SUNDAY’S READINGS | September 11, 2022
“If we say that we have no sin, we deceive ourselves, and the truth is not in us” (1 John 1:8). For this reason, we do well to identify with all the tax collectors and sinners who come near to Jesus to hear him, and with whom Jesus shares a warm welcome and a common meal. According to one commentator, the combination of tax collectors — Jews who collected the Roman poll tax — and sinners stands for a larger group: “the outcasts, the irreligious, and the immoral” (Joseph A. Fitzmyer). “The Pharisees and the scribes were grumbling and saying, ‘This fellow welcomes sinners and eats with them’” (Luke 15:2). It has been said that the Church is a hospital for sinners. In this story, we find more than recuperation and rest. Jesus provides welcome and is himself a eucharistic presence at the meal; and, in his teaching, he draws attention to the theme of joy.
The Pharisees and scribes, grumbling against Jesus, have their reasons. The word holy means “set apart,” and just as God is utterly set apart from sin, an elect and holy people are to be set apart from sinners. A brief sample of biblical texts will highlight this point. “Whoever walks with the wise becomes wise, but the companion of fools suffers harm” (Prov. 13:20). “Happy are those who do not follow the advice of the wicked or take the path that sinners tread, or sit in the seat of scoffers” (Ps. 1:1). “I do not sit with the worthless, nor do I consort with hypocrites; I hate the company of evildoers, and will not sit with the wicked” (Ps. 26:4-5).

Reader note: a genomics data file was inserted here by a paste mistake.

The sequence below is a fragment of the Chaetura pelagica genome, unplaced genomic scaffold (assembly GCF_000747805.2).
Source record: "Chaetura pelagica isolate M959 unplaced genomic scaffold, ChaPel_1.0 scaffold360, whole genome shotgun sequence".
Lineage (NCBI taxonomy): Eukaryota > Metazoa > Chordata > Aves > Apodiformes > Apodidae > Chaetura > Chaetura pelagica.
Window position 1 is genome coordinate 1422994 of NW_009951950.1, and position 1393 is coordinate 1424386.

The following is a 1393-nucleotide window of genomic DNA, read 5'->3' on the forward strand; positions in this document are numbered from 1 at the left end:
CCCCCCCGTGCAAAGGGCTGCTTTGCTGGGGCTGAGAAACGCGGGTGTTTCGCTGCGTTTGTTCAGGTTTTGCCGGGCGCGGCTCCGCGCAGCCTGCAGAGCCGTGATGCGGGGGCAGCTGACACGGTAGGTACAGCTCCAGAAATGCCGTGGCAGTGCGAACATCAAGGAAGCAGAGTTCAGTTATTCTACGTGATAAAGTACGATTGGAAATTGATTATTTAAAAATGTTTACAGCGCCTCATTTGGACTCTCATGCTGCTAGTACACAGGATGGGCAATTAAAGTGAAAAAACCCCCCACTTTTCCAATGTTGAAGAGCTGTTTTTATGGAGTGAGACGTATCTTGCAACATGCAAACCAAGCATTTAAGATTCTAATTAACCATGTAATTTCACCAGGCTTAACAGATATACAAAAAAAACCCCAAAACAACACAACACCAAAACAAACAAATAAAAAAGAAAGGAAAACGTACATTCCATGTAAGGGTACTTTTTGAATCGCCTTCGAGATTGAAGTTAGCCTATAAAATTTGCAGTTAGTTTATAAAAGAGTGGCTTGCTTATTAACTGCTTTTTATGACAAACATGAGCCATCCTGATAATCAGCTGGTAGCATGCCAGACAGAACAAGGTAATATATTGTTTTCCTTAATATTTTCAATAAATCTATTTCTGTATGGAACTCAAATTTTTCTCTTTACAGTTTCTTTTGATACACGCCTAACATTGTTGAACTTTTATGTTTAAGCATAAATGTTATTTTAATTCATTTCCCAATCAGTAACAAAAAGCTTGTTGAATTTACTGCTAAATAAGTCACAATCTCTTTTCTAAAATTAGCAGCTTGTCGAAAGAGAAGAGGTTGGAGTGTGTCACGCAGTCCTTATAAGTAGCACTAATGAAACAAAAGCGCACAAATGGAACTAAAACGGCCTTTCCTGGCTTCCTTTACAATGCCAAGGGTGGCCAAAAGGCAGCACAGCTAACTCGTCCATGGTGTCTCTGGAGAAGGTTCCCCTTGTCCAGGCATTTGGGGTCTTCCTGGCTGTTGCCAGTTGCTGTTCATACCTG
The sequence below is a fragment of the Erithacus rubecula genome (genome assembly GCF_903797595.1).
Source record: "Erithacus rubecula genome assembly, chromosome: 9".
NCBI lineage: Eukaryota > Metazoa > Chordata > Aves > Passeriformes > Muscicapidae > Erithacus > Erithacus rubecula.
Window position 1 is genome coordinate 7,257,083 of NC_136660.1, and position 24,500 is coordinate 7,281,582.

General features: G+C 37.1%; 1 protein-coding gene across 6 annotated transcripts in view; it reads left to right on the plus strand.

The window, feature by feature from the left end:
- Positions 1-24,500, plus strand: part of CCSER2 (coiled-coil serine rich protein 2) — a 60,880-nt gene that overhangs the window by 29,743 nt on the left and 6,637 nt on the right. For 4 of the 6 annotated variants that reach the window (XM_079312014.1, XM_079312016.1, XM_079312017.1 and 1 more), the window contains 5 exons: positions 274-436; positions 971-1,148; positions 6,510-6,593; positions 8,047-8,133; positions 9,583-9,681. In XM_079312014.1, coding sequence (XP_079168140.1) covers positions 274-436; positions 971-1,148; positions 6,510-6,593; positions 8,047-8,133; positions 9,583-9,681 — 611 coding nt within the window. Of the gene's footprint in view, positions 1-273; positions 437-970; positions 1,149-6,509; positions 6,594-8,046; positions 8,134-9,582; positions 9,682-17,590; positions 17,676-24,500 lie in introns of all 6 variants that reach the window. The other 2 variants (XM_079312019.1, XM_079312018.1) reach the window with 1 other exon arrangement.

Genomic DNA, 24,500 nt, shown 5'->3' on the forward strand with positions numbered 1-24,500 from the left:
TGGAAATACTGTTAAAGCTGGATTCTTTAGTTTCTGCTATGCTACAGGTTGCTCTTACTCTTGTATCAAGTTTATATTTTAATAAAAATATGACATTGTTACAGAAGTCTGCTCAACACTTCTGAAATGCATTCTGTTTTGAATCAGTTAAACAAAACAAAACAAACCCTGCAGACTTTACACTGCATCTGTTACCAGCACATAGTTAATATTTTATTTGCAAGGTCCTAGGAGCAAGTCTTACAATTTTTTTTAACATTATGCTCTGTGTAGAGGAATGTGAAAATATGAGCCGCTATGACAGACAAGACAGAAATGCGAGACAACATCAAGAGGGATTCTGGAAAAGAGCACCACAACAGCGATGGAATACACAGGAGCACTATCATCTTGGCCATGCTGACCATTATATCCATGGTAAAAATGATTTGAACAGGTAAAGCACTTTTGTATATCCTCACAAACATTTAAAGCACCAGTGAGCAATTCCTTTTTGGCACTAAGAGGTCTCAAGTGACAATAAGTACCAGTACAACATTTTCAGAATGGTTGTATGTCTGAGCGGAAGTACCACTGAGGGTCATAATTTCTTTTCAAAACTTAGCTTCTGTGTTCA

St. Paul, combining several Old Testament passages, urges Christian to remain separate from unbelievers. “Therefore come out from them, and be separate from them, says the Lord, and touch nothing unclean; then I will welcome you, and I will be your father, and you shall be my sons and daughters, says the Lord Almighty” (2 Cor. 6:17-18). In the early days of the Church, a person preparing for baptism was instructed not in the sacramental mysteries of the faith but rather in the necessity of moral transformation. Sinners were called to repentance and amendment of life before their baptism.
The Pharisees and the scribes are right, at least to a degree. We are called to holiness. But we never achieve, in this life, absolute holiness. As a result, the very sin we seek to avoid is never far away. Protecting ourselves with the illusion of holiness, we tend to see in others what we refuse to see in ourselves. Do we not feel our folly and wickedness in the deep water of conscience? Saul of Tarsus, a holy man, discovered himself anew as a blasphemer, a persecutor, and a man of violence precisely in his presumed holiness.
Although not knowing it, the Pharisees and the scribes stand in fellowship with the tax collectors and sinners. “All have sinned and fall short of the glory of God” (Rom. 3:23). In the end, we may all say with St. Paul, “the grace of our Lord overflowed for me with the faith and the love that are in Christ Jesus” (1 Tim. 1:14). The grace and love of Christ, the welcome and forgiveness of Christ, are the source of all Christian joy. “Just so, I tell you,” Jesus says, “there will be more joy in heaven over one sinner who repents than over ninety-nine righteous people who need no repentance” (Luke 15:7).
O sinner, dance in the joy of the Lord’s presence and welcome (2 Sam. 6:14-16).
Look It Up: Psalm 51:9
Think About It: Joy and gladness in heaven.